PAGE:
MAM 2016

Mathematics Awareness Month
** April 2008 **

Mathematics Awareness Month at
New Jersey City University
Jersey City NJ


More information:

MATHEMATICS AND VOTING
Thursday, April, 24, 2008
Grossnickle Auditorium, G144

Opening Remarks: Liza Fiol-Matta, Dean of the William J. Maxwell College of Arts and Sciences, NJCU

The 9 AM Session
Presider: Joseph Moskowitz, NJCU Political Science Department, jmoskowitz@njcu.edu

9:05 a.m.
Francis Moran, Department of Political Science, NJCU, fmoran@njcu.edu. Jumping on the Bandwagon: Geometry of the 2008 Primary Season

The 2008 presidential primary season is a unique event in American political history. That is, while we have had presidential primaries in place in most states since the 1972 election, we have not had a presidential primary season where neither major party included an incumbent Vice President among its contenders since 1952. So this combination of factors has meant a crowded field of candidates and a protracted primary season. This paper builds on Brams' and Riker's (1971) seminal study describing the "bandwagon curve"? in order to examine when it is rational for undecided voters to select a candidate to support. I demonstrate how this mathematical model can help us to understand the ebb and flow of the primary season and be used to predict a likely outcome for the Democratic nomination.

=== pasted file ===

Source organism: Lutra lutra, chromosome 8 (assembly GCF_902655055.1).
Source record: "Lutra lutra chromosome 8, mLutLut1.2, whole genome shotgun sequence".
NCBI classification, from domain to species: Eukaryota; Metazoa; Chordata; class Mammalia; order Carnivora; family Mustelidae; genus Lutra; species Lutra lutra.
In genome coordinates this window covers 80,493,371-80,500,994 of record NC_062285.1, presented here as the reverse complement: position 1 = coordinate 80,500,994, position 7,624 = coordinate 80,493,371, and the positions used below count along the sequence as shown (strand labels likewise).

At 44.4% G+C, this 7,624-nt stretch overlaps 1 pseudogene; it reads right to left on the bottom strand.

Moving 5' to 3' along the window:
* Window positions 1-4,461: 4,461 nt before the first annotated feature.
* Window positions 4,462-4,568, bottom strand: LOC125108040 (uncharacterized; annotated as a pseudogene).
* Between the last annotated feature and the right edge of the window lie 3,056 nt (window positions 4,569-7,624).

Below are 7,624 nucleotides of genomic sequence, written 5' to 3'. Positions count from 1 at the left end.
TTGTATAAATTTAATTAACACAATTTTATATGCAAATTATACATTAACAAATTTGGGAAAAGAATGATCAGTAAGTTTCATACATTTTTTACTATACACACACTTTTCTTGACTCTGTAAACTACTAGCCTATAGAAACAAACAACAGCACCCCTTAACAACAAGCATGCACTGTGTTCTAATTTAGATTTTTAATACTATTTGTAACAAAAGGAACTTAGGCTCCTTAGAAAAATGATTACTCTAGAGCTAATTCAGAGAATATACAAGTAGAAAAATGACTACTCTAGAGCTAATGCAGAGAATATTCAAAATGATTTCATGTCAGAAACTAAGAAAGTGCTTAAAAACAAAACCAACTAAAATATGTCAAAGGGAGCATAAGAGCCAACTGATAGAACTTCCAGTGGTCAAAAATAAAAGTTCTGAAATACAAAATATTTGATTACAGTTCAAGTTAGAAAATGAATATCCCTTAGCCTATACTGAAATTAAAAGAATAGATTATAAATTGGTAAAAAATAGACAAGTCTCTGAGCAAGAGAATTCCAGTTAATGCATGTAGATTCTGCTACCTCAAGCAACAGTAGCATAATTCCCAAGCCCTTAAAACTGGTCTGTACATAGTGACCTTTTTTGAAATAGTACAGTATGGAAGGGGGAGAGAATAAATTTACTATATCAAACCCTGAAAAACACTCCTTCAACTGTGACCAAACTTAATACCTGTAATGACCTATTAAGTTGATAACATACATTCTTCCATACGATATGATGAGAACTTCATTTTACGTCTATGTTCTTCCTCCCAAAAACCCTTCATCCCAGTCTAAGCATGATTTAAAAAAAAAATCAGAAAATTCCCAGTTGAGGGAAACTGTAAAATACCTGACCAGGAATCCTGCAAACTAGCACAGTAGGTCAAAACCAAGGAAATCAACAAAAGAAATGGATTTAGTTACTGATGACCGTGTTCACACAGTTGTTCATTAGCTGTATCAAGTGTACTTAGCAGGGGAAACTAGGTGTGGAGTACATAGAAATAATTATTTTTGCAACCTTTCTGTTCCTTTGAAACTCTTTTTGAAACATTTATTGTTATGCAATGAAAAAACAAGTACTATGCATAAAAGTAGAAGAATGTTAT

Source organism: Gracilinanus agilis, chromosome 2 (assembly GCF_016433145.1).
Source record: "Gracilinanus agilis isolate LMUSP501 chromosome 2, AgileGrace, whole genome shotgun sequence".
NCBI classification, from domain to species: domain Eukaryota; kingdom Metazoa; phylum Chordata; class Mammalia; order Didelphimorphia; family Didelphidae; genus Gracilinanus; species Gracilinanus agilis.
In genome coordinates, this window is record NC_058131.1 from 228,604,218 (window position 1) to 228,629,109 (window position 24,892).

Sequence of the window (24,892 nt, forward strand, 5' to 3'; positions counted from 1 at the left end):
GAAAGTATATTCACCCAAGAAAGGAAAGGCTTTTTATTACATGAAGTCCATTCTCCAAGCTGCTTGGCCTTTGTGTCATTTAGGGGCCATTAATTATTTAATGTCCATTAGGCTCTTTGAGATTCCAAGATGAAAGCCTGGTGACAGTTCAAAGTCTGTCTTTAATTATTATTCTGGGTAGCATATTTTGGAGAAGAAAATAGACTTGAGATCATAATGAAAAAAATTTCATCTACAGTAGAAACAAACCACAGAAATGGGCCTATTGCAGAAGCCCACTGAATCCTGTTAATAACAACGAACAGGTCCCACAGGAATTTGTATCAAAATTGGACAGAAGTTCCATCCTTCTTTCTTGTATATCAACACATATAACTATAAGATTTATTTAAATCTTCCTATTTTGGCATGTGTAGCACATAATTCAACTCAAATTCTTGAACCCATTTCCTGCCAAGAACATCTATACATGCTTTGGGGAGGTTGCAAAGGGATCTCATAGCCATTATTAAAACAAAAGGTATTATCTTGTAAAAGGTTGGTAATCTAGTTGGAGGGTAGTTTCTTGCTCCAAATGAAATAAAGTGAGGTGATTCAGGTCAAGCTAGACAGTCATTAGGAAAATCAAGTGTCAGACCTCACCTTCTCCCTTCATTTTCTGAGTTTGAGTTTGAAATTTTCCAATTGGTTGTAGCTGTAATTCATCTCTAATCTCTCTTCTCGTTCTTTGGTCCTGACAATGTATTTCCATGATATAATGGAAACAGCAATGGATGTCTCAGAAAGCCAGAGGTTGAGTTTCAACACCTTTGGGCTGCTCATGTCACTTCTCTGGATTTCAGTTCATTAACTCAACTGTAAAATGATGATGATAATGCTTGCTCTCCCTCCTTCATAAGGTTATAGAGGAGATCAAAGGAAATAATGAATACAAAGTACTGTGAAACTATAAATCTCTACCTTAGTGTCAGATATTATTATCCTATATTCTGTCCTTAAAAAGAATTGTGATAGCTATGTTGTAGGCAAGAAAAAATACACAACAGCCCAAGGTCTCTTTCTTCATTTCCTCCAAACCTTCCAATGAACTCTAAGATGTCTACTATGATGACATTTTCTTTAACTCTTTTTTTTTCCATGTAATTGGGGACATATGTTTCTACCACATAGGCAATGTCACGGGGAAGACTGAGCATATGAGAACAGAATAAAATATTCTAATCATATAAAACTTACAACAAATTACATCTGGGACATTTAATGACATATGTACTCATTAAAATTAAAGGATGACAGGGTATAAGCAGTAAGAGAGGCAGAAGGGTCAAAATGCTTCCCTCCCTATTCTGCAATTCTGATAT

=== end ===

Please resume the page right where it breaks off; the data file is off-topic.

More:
9:25a.m.
Japheth Wood, Bard College, jwood@bard.edu
A Simple Solution to Complicated Voting Systems

Most voting systems require that each voter rank all of the candidates or outcomes. Even with five candidates there are 120 (that's 5 factorial) ways to do this, which could be quite difficult. The speaker will introduce some of the basic voting systems and present some mathematical ideas for what to do when ranking the outcomes becomes too burdensome.

9:35 a.m.
Panyeng Weng, Ramapo College of New Jersey, pweng@ramapo.edu
Weighted Voting and Power Indices

A weighted voting is a situation when each voter in an election controls multiple but unequally many votes. An example of weighted voting is the Electoral College of presidential elections in the United States. In a weighted voting, it is clear that voters with more votes are more powerful than those with fewer votes; however the ???power??? of a voter to influence the outcome of the election is NOT exactly proportional to the number of votes of the voter. In order to better determine the power of influence of each voter, we introduce two very popular measurements: the Banzhaf power index and the Shapley-Shubik power index.

The 10 AM Session
Presider: Deborah Freile, NJCU Geoscience Department, dfreile@njcu.edu

10:00 a.m.

Michael A. Jones, Montclair State University, jonesm@mail.montclair.edu
What a Difference a Procedure Makes: Scoring Rules in Politics and Sports